Have you wondered how he fasted for so long? Undoubtedly, this was a supernatural moment in time, but it’s possible that Moses didn’t actually fast for 40 days and 40 nights. This phrase was a Hebrew idiom meaning “a really long time.” It also identified a testing or probationary period like Jesus’s testing in the desert after his baptism. Whether or not Moses fasted for exactly 40 days and 40 nights is not crucial. Rather than focusing on the fast’s length, let’s focus on why Moses fasted.

Go back to what he was doing on Mt. Sinai to understand why he was fasting. Remember, Moses was not preserving his own law; he was writing down what he heard from God. From this example, we can conclude that fasting opens our ears to the voice and purpose of God. It empties us so that we can hear God more clearly. Sometimes that emptying is needed for better understanding.

Daniel’s Fast for Revelation and Warfare

Daniel mourned for three weeks because of a prophesy he’d received about a great war. During this period of mourning, he did not eat “choice” food or meat, and he did not drink wine. Daniel also did not use lotions. After this period of mourning and fasting, he received understanding through a vision. Jesus came to Daniel to give him insight. These words spoken by Jesus refer to Daniel’s fast and its purpose:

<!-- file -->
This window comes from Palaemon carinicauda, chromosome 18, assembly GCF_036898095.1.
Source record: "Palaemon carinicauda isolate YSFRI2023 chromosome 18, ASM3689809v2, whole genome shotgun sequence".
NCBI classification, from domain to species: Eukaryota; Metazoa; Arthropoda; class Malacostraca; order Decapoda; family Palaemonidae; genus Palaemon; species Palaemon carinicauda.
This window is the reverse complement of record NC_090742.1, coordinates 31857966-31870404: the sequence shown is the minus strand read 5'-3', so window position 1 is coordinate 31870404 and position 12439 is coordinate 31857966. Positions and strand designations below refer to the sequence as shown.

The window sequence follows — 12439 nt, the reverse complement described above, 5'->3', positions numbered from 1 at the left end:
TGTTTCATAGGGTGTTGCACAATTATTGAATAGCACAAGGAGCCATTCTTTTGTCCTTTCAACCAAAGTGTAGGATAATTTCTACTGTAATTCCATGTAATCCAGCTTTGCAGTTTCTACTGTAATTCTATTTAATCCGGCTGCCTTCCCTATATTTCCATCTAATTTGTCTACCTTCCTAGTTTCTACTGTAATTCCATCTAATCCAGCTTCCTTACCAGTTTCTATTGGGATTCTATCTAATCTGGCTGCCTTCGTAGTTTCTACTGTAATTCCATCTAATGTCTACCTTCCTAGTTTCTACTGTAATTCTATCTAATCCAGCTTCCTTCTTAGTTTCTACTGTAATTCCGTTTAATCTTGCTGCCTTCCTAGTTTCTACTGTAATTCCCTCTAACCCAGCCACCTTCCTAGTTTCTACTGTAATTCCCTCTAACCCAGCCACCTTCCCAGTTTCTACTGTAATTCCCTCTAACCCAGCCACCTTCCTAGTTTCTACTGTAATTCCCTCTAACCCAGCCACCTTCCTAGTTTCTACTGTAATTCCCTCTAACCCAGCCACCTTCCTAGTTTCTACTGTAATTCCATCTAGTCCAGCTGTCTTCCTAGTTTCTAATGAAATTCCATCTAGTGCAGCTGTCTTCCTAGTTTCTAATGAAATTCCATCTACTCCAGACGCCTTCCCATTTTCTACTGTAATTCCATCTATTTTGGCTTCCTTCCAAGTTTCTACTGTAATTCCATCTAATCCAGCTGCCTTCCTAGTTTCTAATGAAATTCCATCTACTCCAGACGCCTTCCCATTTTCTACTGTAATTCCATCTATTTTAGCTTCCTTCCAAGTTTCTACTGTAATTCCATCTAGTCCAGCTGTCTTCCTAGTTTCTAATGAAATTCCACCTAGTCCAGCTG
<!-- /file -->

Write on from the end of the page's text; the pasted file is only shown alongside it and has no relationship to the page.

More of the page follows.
“Then he continued, “Do not be afraid, Daniel. Since the first day that you set your mind to gain understanding and to humble yourself before your God, your words were heard, and I have come in response to them.But the prince of the Persian kingdom resisted me 21 days. Then Michael, one of the chief princes, came to help me, because I was detained there with the king of Persia. Now I have come to explain to you what will happen to your people in the future, for the vision concerns a time yet to come” (Daniel 10:12-14, emphasis added).

Daniel’s fast was not only a sign of mourning, but it was also a humble act. One could also argue that his fast played an important role in the waged spiritual warfare. Daniel’s fast lasted exactly the length of the resistance of the enemy. Fasting may weaken our bodies, but it strengthens our spirits to fight battles we cannot see.